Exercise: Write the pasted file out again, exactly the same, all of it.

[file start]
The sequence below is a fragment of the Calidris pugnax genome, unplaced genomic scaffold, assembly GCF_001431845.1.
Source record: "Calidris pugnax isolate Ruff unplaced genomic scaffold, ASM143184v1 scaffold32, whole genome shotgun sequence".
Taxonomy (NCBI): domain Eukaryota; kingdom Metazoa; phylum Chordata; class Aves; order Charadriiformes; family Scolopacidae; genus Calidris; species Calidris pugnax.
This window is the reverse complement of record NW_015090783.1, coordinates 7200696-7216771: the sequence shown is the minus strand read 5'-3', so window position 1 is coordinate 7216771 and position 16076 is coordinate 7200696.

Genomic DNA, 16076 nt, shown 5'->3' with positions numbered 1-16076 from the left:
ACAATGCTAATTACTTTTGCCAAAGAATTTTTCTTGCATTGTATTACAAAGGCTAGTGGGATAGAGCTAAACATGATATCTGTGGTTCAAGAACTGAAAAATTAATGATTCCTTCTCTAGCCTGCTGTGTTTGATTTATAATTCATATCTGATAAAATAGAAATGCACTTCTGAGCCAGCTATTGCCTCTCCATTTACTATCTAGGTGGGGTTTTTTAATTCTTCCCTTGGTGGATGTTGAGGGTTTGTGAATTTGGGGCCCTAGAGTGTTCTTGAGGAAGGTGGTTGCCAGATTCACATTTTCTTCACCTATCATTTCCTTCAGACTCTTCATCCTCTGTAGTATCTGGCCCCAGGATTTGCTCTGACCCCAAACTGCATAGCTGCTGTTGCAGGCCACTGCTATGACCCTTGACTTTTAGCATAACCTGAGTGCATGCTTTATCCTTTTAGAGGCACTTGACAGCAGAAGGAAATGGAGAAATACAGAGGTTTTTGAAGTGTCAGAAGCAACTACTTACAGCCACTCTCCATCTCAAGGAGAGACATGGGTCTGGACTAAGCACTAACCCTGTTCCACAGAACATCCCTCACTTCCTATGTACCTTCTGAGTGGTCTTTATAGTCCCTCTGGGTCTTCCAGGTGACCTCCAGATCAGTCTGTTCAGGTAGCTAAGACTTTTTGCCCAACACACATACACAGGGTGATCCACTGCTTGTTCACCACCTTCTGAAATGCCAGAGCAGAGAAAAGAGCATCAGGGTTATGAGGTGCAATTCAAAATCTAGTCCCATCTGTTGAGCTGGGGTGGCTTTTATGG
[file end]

The sequence below is a fragment of the Calidris pugnax genome, unplaced genomic scaffold, assembly GCF_001431845.1.
Source record: "Calidris pugnax isolate Ruff unplaced genomic scaffold, ASM143184v1 scaffold32, whole genome shotgun sequence".
Taxonomy (NCBI): domain Eukaryota; kingdom Metazoa; phylum Chordata; class Aves; order Charadriiformes; family Scolopacidae; genus Calidris; species Calidris pugnax.
This window is the reverse complement of record NW_015090783.1, coordinates 7200696-7216771: the sequence shown is the minus strand read 5'-3', so window position 1 is coordinate 7216771 and position 16076 is coordinate 7200696.

Genomic DNA, 16076 nt, shown 5'->3' with positions numbered 1-16076 from the left:
ACAATGCTAATTACTTTTGCCAAAGAATTTTTCTTGCATTGTATTACAAAGGCTAGTGGGATAGAGCTAAACATGATATCTGTGGTTCAAGAACTGAAAAATTAATGATTCCTTCTCTAGCCTGCTGTGTTTGATTTATAATTCATATCTGATAAAATAGAAATGCACTTCTGAGCCAGCTATTGCCTCTCCATTTACTATCTAGGTGGGGTTTTTTAATTCTTCCCTTGGTGGATGTTGAGGGTTTGTGAATTTGGGGCCCTAGAGTGTTCTTGAGGAAGGTGGTTGCCAGATTCACATTTTCTTCACCTATCATTTCCTTCAGACTCTTCATCCTCTGTAGTATCTGGCCCCAGGATTTGCTCTGACCCCAAACTGCATAGCTGCTGTTGCAGGCCACTGCTATGACCCTTGACTTTTAGCATAACCTGAGTGCATGCTTTATCCTTTTAGAGGCACTTGACAGCAGAAGGAAATGGAGAAATACAGAGGTTTTTGAAGTGTCAGAAGCAACTACTTACAGCCACTCTCCATCTCAAGGAGAGACATGGGTCTGGACTAAGCACTAACCCTGTTCCACAGAACATCCCTCACTTCCTATGTACCTTCTGAGTGGTCTTTATAGTCCCTCTGGGTCTTCCAGGTGACCTCCAGATCAGTCTGTTCAGGTAGCTAAGACTTTTTGCCCAACACACATACACAGGGTGATCCACTGCTTGTTCACCACCTTCTGAAATGCCAGAGCAGAGAAAAGAGCATCAGGGTTATGAGGTGCAATTCAAAATCTAGTCCCATCTGTTGAGCTGGGGTGGCTTTTATGG